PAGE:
The Korea Herald


‘0’ in job ads highlights generation gap

By No Kyung-min

Published : April 16, 2024 - 14:48

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Recruitment poster on Nerdult's YouTube community page (Nerdult) Recruitment poster on Nerdult's YouTube community page (Nerdult)

An online row has erupted after viewers interpreted "0" in a job posting made by a South Korean comic YouTube channel as offering literally zero openings, when it was meant to signify an unspecified number of positions.

The sketch comedy channel “Nerdult," with approximately 1.85 million subscribers, posted a recruitment notice on their YouTube community page on Friday, seeking an undisclosed number of new actors. In the post, they left the number of available positions as "0," stating, "We are recruiting actors of all ages for diverse roles. We hope to see many apply to join us."

However, for some young Koreans unfamiliar with job advertisements, it was perceived as an insult, as the channel's use of "0" for available positions seemed to sarcastically imply a search for zero actors.

Yet, as per the National Institute of the Korean Language, if the number of available positions in recruitment advertisements is uncertain or confidential, employers can use blank circles to match the number of digits without disclosing a specific number.

Many recruiters often opt to use the number zero as a blank circle. Hence, "0" denotes a single-digit number of employees, up to 9, while "00" indicates up to 99.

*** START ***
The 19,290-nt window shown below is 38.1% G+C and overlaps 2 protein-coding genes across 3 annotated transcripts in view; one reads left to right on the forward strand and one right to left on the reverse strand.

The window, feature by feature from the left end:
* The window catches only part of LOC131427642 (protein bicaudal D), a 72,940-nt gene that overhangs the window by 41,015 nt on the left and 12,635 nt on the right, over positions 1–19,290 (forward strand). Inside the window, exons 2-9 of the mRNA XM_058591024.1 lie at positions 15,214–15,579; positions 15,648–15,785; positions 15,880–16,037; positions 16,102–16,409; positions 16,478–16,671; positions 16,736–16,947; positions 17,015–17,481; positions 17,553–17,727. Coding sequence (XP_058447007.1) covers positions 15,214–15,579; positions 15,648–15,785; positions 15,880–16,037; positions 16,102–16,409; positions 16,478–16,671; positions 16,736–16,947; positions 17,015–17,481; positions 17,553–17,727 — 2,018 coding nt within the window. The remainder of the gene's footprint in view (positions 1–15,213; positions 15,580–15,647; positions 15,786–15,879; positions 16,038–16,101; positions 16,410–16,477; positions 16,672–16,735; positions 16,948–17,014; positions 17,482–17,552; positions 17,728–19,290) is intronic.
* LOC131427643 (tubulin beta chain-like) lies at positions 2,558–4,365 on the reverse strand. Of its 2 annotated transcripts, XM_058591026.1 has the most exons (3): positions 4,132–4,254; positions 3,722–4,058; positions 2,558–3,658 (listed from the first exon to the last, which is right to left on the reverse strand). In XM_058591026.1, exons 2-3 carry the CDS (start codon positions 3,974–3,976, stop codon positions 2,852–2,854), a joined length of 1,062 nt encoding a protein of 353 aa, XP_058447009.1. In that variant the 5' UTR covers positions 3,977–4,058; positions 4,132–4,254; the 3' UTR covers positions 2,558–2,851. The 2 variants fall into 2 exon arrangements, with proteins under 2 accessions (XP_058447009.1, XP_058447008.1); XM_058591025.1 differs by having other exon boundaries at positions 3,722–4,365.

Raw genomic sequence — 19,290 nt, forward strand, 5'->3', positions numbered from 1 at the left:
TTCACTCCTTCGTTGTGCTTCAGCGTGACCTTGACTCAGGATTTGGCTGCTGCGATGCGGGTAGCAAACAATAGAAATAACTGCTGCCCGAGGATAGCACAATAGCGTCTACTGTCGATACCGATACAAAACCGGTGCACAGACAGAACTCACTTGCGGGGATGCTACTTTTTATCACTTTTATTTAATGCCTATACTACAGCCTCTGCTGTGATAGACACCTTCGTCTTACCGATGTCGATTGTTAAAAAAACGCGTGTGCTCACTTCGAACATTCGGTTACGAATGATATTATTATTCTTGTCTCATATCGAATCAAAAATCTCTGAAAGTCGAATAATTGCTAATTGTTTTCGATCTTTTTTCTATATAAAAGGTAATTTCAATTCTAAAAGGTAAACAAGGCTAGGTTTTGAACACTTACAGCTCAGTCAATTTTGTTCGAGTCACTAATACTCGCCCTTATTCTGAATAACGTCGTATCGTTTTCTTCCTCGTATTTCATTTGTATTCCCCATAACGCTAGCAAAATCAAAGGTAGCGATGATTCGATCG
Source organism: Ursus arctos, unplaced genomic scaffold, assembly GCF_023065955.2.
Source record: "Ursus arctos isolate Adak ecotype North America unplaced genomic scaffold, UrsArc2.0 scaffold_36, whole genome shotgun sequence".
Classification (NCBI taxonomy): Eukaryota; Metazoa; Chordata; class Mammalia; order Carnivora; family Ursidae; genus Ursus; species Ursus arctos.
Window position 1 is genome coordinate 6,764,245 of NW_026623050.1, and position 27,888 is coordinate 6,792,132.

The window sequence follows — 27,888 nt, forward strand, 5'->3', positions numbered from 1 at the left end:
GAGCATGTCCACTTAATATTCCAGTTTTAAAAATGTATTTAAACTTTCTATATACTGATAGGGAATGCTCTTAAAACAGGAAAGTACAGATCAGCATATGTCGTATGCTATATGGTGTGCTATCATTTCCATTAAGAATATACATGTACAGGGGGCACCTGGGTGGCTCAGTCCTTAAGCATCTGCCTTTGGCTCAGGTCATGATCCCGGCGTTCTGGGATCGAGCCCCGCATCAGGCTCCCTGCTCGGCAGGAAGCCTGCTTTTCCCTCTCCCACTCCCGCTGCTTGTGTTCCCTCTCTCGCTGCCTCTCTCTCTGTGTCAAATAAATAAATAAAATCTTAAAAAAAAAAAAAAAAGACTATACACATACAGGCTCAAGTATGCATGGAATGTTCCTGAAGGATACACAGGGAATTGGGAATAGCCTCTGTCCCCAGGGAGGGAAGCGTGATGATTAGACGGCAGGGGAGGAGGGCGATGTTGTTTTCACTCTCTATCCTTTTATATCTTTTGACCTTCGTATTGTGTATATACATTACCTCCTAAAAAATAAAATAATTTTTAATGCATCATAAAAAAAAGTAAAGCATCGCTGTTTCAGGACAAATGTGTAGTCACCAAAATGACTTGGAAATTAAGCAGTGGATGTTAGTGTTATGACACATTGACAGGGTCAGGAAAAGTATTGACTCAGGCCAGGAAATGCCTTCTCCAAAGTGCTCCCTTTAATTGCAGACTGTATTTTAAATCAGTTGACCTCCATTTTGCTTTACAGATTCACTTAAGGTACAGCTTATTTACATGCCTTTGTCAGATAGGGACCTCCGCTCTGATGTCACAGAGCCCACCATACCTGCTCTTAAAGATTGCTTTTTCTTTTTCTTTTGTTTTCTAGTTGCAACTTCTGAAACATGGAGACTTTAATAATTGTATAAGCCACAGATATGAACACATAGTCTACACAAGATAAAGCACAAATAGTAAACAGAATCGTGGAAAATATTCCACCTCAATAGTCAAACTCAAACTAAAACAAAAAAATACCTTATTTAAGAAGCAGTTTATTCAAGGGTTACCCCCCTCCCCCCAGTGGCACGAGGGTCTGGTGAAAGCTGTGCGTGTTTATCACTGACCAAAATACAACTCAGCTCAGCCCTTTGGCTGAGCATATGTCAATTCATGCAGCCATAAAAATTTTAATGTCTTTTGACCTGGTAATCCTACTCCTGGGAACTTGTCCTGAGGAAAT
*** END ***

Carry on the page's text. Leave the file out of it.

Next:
This issue has brought new attention to the issue of declining literacy levels among young Koreans.

After certain comments, which appeared to have been deleted, reportedly berated the YouTube channel's apparent use of zero, many viewers were incensed by what they saw as ignorance.

One user specifically targeted Generation Z -- those born between 1996 and 2010 -- stating, "These days, Gen Z lacks literacy skills and interpretative abilities."

Another critique focused on their lack of humility rather than their ignorance, as shown in one comment reading, "Ignorance is not a sin. However, being proud of it is."

However, not all Korean youth were indignant. A middle school student expressed gratitude, stating, "I am in my second year of middle school. I have gained new useful knowledge."

This incident is not the first time concerns about falling literacy skills have been flagged among Koreans.

In August 2022, a Seoul cafe's online apology for glitches in its registration system backfired, as they used the word "simsim," meaning "deep and profound.” Yet, some users apparently misunderstood the phrase, as the word is a homonym meaning "bored" in Korean, thus interpreting the cafe's apology as tedious rather than deep and profound.

Other instances include misinterpreting the word “saheul” to mean four days instead of three days, as “sa” means four in Korean, or misunderstanding “geumil,” meaning “today” in Korean, due to its similarity in sound to the Korean word “geumyoil," or Friday.

Job posting on Nerdult's YouTube community page (Nerdult) Job posting on Nerdult's YouTube community page (Nerdult)